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Proc Biol Sci. 2007 Jan 7;274(1606):143-50.

Quantitative measure of sexual selection with respect to the operational sex ratio: a comparison of selection indices.

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Department of Biological and Environmental Science, University of Jyväskylä, PO Box 35 YAC, Jyväskylä 40014, Finland.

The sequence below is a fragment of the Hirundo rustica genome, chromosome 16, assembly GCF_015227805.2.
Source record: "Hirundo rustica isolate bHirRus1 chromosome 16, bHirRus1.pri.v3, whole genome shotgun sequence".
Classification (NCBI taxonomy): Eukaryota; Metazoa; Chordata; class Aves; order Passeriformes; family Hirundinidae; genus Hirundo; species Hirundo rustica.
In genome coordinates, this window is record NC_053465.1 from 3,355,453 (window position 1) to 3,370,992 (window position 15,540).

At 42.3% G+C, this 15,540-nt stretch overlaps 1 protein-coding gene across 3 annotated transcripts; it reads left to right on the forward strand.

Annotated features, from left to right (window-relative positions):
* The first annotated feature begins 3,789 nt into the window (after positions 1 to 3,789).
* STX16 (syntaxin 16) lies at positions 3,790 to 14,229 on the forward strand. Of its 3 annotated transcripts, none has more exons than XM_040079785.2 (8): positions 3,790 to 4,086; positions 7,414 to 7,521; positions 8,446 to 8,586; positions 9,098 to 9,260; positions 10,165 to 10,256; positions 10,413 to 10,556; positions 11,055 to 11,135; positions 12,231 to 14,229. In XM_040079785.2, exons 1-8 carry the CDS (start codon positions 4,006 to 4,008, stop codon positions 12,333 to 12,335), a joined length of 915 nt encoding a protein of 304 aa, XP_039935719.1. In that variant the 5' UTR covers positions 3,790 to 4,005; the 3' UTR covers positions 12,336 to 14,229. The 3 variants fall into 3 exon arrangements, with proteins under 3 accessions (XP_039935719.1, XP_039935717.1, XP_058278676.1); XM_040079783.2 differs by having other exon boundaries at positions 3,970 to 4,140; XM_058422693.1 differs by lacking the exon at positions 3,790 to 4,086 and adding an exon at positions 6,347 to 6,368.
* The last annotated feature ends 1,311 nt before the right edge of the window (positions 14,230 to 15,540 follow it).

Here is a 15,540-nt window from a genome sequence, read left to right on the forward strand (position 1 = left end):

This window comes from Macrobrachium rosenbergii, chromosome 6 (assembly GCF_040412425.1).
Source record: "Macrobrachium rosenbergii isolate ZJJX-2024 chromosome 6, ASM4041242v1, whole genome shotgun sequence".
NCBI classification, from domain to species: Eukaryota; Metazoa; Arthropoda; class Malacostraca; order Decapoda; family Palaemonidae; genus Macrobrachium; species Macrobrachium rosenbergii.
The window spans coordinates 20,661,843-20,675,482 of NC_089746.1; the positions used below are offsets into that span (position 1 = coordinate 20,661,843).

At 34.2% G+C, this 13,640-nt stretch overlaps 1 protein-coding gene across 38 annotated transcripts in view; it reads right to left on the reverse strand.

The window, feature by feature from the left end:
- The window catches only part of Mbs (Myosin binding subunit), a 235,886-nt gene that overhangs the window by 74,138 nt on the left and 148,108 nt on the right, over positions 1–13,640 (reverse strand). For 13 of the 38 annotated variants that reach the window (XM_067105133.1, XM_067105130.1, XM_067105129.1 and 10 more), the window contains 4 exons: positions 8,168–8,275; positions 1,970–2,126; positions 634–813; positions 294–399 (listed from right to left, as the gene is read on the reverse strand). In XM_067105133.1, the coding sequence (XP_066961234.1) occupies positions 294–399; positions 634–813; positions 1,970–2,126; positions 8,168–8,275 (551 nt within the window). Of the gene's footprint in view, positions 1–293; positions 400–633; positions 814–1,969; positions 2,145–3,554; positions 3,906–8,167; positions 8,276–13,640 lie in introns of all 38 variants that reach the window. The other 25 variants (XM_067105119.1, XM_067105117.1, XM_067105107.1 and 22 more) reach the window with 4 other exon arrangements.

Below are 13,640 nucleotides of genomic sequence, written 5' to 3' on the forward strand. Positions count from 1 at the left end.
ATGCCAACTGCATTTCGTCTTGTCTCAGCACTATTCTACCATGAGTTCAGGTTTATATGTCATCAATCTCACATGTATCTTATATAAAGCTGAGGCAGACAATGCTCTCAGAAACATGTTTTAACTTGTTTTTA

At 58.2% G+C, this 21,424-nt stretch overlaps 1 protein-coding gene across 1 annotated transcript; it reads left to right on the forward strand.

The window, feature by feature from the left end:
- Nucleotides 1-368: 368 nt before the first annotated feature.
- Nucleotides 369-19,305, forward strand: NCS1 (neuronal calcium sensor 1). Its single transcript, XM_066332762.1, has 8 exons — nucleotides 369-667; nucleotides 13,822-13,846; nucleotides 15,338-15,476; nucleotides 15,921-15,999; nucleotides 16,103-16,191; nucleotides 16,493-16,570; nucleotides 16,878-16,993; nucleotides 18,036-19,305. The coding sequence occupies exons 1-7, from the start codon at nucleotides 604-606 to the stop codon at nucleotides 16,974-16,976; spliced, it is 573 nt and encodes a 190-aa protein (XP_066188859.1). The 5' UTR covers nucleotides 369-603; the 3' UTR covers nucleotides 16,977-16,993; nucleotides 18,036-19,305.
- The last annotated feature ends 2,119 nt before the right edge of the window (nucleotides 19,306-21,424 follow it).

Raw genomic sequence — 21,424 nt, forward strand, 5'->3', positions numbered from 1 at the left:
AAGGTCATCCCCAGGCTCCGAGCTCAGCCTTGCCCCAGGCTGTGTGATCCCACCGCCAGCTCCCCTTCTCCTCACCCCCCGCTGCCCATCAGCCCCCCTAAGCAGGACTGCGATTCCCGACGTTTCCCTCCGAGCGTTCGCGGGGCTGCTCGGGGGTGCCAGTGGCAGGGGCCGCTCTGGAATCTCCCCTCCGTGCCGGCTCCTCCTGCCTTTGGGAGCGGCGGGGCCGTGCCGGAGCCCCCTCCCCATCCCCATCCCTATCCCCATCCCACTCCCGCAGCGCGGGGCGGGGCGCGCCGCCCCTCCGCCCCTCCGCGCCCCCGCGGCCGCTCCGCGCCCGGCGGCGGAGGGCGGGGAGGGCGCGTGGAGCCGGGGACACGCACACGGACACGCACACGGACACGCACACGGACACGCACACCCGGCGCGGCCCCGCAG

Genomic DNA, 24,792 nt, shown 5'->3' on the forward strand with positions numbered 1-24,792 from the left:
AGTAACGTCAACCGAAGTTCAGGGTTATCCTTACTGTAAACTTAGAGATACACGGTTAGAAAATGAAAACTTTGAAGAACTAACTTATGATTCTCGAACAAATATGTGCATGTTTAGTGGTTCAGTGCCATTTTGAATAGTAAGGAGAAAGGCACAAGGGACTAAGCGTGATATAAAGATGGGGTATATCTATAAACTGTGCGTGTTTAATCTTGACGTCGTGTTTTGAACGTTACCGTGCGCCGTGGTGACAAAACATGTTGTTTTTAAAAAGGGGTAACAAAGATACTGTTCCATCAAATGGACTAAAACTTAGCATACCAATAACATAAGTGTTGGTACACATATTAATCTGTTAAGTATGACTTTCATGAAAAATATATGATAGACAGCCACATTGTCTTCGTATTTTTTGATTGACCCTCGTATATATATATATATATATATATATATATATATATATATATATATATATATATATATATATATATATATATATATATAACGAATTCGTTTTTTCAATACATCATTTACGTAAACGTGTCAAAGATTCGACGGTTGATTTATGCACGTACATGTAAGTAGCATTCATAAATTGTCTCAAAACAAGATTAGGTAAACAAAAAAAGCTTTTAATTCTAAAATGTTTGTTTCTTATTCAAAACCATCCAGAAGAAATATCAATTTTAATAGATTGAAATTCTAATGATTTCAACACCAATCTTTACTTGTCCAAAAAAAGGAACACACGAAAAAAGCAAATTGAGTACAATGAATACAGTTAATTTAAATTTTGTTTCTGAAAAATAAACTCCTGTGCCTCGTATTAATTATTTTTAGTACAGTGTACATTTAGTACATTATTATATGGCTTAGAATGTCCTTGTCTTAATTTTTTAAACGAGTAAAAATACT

Despite numerous indices proposed to predict the evolution of mating systems, a unified measure of sexual selection has remained elusive. Three previous studies have compared indices of sexual selection under laboratory conditions. Here, we use a genetic study to compare the most widely used measures of sexual selection in natural populations. We explored the mating and reproductive successes of male and female bank voles, Clethrionomys glareolus, across manipulated operational sex ratios (OSRs) by genotyping all adult and pup bank voles on 13 islands using six microsatellite loci. We used Bateman's principles (Is and I and Bateman gradients) and selection coefficients (s' and beta') to evaluate, for the first time, the genetic mating system of bank voles and compared these measures with alternative indices of sexual selection (index of monopolization and Morisita's index) across the OSRs. We found that all the sexual selection indices show significant positive intercorrelations for both males and females, suggesting that Bateman's principles are an accurate and a valid measure of the mating system. The Bateman gradient, in particular, provides information over and above that of other sexual selection indices. Male bank voles show a greater potential for sexual selection than females, and Bateman gradients indicate a polygynandrous mating system. Selection coefficients reveal strong selection gradients on male bank vole plasma testosterone level rather than body size.

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